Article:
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BREAKING: 30% of Goldman Shareholders Vote to Release Pay Gap Data Thumbnail

BREAKING: 30% of Goldman Shareholders Vote to Release Pay Gap Data


Seattle  |  Wed. April 24, 2024

Shareholders Speak Loudly at Goldman Sachs Annual Meeting

Goldman Sachs investors (ticker: GS) sent a strong message in favor of broad-based and standardized pay gap reporting. More than 30% of stockholders at today's annual meeting voted FOR a Pay Equity shareholder proposal sponsored by Newground Social Investment – which, as-of the closing bell, represents $29.6 billion in Goldman stock. 

"There is demonstrable value internally as well as externally for using consistent and comparable pay-equity metrics, as this proposal requests," said Newground chief executive Bruce Herbert. "And informed, independent shareholders clearly call on Goldman to (a) be more transparent, and (b) to use industry-standard tools and metrics.”

"Seen in the light of the number of shares that either do not vote or fall under management’s control and influence, 30% is an exceedingly strong outcome," Herbert continued. "So we look forward to future dialogue with the company to help it keep progressing.”  

Today's positive outcome approximates the support received by a similar proposal at the 2023 meeting – indicating that investors remain eager for Goldman to take meaningful strides in this arena.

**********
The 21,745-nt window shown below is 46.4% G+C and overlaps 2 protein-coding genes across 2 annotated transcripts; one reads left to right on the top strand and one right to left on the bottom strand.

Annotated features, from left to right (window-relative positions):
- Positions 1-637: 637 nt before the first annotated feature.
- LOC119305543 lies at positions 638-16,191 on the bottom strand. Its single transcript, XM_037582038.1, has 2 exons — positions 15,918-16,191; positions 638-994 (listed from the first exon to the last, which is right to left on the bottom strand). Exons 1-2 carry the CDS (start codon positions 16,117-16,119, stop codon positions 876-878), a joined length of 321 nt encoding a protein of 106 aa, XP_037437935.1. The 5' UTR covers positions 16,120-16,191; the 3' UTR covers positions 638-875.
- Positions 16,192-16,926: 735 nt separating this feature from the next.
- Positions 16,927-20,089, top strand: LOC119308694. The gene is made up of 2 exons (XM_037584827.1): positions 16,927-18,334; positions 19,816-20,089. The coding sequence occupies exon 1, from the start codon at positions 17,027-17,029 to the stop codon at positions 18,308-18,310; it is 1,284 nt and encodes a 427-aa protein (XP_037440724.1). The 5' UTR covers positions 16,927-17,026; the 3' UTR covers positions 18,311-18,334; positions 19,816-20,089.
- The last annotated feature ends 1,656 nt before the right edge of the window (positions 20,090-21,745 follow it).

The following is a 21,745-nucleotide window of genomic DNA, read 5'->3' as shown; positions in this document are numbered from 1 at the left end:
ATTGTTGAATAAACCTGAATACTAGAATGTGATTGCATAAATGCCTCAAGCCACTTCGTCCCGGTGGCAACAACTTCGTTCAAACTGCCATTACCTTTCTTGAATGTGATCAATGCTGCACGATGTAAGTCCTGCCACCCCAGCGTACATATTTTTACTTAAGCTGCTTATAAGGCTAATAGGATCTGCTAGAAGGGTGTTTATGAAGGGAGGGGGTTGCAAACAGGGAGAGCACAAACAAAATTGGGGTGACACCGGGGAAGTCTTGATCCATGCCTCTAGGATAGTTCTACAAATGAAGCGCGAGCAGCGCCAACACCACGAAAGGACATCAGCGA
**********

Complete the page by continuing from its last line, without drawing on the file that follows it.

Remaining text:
After all, following current U.S. trendlines: [1] 

  • White women will not reach pay equity until 2059 – three and a half decades from now
  • Black women not until 2133 – more than a century from now, and 
  • Latina women not until 2206 – nearly two full centuries from now.

Transparent reporting of pay-equity data builds confidence with investors and creates loyalty among employees.  It helps ensure that a company is managing pay-equity internally, and is on the path toward achieving diversity and inclusion goals.  This is demonstrably good for business as well as for long-term profitability.

Nearly half of the largest 100 companies in the U.S. now report statistically adjusted pay data, and more than 40 U.S. companies are on the record for reporting median pay data.  While adjusted pay data compares how people of color and women are paid for the same roles as their white male peers, unadjusted median pay data accounts for structural racism and sexism that relegate women and people of color to lower paid jobs.

Download a PDF of Newground's presentation made at today's Goldman Sachs shareholder meeting.

Note: This material is intended for educational purposes only. As with all our public writing, blog posts do not constitute tax or financial planning advice; likewise, they are neither an offer to sell nor solicitation to buy any investment or security.

[1] https://iwpr.org/the-gender-pay-gap-1985-to-2020-with-forecast-for-achieving-pay-equity-by-race-and-ethnicity/